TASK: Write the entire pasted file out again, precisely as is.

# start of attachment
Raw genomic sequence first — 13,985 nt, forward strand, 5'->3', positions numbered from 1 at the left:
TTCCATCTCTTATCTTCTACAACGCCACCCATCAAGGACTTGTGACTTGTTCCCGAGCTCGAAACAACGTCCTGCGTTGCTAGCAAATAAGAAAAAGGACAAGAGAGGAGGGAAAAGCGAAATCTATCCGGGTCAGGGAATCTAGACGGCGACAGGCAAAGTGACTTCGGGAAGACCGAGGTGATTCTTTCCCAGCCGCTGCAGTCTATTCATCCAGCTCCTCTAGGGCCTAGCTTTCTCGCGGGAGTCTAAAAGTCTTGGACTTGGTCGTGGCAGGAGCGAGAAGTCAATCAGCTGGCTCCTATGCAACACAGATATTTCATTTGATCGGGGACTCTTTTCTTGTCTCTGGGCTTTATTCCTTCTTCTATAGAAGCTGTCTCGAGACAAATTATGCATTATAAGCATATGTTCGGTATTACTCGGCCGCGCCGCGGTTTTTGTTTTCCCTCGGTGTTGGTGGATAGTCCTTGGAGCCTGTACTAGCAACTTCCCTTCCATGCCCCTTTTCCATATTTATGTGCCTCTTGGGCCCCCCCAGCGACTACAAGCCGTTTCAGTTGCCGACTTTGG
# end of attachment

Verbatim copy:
Raw genomic sequence first — 13,985 nt, forward strand, 5'->3', positions numbered from 1 at the left:
TTCCATCTCTTATCTTCTACAACGCCACCCATCAAGGACTTGTGACTTGTTCCCGAGCTCGAAACAACGTCCTGCGTTGCTAGCAAATAAGAAAAAGGACAAGAGAGGAGGGAAAAGCGAAATCTATCCGGGTCAGGGAATCTAGACGGCGACAGGCAAAGTGACTTCGGGAAGACCGAGGTGATTCTTTCCCAGCCGCTGCAGTCTATTCATCCAGCTCCTCTAGGGCCTAGCTTTCTCGCGGGAGTCTAAAAGTCTTGGACTTGGTCGTGGCAGGAGCGAGAAGTCAATCAGCTGGCTCCTATGCAACACAGATATTTCATTTGATCGGGGACTCTTTTCTTGTCTCTGGGCTTTATTCCTTCTTCTATAGAAGCTGTCTCGAGACAAATTATGCATTATAAGCATATGTTCGGTATTACTCGGCCGCGCCGCGGTTTTTGTTTTCCCTCGGTGTTGGTGGATAGTCCTTGGAGCCTGTACTAGCAACTTCCCTTCCATGCCCCTTTTCCATATTTATGTGCCTCTTGGGCCCCCCCAGCGACTACAAGCCGTTTCAGTTGCCGACTTTGG